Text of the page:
Water Conservation Blog

How often do you think about how much water you use per day? You probably briefly consider it when you turn on the shower to warm up, or when you turn off the faucet when you brush your teeth (please tell me all of you do this).
But do you have any idea how much water you are either saving or wasting when you make choices every day? What if your faucet leaks? Just a few drips, can’t be that bad right? Wrong.
The average American household uses 350 gallons of water per day.
• A running toilet wastes up to 200 gallons of water per day.
• A standard toilet uses 3.5 gallons per flush.
• Toilet use accounts for 30% of daily water supply.
• A shower head that leaks 10 drips per minute will waste 60 gallons per month.

• A leaking faucet wastes 35 gallons per month.
• On average 10 gallons of your water use per day is lost to leaks.
• It takes about 70 gallons of water to fill a bathtub and a shower uses about 10 gallons a minute.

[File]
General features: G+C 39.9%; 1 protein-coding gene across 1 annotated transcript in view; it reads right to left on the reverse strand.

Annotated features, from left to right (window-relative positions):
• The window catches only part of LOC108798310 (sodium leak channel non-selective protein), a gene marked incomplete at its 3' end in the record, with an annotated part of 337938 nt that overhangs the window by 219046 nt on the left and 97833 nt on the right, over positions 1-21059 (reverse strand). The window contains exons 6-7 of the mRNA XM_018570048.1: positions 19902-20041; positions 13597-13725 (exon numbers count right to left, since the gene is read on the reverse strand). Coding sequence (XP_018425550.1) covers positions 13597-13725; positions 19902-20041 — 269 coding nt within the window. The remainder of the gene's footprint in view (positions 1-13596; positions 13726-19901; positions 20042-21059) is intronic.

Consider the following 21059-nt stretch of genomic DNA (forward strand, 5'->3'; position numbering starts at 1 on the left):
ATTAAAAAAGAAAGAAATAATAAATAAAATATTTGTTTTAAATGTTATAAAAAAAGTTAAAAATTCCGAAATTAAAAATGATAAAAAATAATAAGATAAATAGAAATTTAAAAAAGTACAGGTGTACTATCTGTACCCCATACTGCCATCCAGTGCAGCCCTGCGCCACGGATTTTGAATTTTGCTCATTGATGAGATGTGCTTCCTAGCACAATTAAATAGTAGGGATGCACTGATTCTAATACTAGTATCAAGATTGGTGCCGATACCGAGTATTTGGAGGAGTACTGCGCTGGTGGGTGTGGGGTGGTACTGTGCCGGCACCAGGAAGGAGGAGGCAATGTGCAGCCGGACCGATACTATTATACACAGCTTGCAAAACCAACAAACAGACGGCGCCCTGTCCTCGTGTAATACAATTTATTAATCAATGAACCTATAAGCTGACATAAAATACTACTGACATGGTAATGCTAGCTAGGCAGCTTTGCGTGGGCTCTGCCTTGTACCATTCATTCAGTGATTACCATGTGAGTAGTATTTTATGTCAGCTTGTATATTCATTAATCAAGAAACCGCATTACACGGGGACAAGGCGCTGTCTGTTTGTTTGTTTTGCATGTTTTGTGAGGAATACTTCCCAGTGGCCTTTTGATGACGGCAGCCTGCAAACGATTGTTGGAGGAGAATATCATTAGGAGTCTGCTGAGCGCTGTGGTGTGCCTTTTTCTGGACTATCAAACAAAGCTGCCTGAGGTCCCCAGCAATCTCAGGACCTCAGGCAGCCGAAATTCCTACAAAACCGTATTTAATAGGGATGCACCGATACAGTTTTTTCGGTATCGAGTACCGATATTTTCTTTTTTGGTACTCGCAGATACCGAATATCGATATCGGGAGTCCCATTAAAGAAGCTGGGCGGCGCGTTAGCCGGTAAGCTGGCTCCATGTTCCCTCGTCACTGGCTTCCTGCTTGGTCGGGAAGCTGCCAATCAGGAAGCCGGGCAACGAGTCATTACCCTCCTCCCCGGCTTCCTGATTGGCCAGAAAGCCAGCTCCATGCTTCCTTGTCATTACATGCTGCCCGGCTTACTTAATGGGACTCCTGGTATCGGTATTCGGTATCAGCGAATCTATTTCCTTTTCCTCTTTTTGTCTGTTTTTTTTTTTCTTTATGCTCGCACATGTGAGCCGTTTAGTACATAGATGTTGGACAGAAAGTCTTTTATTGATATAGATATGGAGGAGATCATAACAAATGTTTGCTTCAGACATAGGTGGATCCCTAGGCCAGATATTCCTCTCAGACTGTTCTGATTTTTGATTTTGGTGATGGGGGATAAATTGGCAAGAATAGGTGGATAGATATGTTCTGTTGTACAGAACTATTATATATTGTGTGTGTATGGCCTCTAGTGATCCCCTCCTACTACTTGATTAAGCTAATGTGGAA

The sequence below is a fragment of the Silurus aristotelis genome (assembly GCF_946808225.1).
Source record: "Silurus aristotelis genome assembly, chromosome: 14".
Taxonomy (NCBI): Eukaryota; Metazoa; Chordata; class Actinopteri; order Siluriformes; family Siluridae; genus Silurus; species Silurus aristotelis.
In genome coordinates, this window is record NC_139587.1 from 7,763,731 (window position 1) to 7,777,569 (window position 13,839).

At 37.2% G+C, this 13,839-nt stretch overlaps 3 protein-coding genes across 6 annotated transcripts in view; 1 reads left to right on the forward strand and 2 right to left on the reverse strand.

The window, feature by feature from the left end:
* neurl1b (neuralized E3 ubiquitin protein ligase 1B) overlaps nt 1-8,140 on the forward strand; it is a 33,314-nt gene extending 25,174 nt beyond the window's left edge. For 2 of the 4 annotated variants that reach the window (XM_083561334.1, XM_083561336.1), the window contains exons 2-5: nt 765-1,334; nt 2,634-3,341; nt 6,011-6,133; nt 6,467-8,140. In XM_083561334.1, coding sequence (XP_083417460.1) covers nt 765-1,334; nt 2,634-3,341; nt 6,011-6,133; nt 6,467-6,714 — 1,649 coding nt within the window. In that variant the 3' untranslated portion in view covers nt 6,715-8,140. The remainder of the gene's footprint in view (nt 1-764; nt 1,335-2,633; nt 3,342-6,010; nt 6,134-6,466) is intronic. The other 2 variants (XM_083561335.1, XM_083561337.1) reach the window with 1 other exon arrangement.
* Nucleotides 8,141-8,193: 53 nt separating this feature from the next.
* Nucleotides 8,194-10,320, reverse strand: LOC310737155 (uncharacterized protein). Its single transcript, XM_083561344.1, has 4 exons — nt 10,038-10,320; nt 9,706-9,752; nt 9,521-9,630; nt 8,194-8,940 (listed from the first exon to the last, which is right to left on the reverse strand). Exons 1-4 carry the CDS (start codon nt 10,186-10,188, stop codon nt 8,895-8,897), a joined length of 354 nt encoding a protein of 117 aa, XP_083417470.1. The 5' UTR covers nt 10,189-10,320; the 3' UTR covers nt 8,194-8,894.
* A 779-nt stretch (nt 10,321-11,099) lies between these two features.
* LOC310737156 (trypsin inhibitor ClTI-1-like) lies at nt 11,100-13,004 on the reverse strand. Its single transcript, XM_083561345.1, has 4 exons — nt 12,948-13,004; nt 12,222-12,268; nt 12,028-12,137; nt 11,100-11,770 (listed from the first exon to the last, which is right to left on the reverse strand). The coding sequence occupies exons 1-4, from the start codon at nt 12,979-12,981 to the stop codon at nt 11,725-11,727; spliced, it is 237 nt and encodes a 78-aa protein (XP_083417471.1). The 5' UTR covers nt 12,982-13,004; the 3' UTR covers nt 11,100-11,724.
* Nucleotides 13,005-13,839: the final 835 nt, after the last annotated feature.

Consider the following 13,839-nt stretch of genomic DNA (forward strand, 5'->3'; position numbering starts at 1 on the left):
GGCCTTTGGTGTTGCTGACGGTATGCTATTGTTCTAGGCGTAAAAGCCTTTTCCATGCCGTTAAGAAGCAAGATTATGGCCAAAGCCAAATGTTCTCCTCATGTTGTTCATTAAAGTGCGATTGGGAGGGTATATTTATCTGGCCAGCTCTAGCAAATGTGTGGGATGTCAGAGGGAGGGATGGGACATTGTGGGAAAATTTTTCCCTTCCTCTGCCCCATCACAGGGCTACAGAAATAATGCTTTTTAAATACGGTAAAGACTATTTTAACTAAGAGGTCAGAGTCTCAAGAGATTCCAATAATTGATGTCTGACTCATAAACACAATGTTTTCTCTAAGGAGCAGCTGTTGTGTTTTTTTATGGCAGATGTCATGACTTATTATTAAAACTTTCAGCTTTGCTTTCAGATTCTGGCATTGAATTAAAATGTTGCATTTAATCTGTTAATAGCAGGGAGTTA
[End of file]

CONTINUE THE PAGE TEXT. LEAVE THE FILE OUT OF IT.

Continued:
If there are 50 leaking toilets in PPM’s Gold Coast buildings, that adds up to 10,000 gallons of water per day or 3.5 million gallons per year. That’s enough water to fill the swimming pool at 1111 N. Dearborn 200 times.

Why should you think about water conservation? Well, for one it saves you money the less water you use. This is the most obvious and most directly beneficial reason for you to think about your water use. And if that isn’t enough:

• Nearly 2/3 of the world’s population will experience water shortages by 2025.
• 884 million people lack access to clean water (nearly 3 times the U.S. population).

Water use is becoming more and more of a concern as the population grows. Please be conscious not only of the water you use on a daily basis (a good link for tracking your water use: http://www.washingtonpost.com/wp-srv/special/local/water-use/) but also whether or not your apartment has any leaks. Building engineers will be conducting inspections in the near future to ensure that faucets are not leaking but in the meantime, report any leaking or dripping faucets and any running toilets to your building engineer immediately. The costs for these problems are felt by you in the form of lost money and globally by creating further water shortages around the world.
If you haven’t already make sure to check out our blog on Renter’s Insurance!

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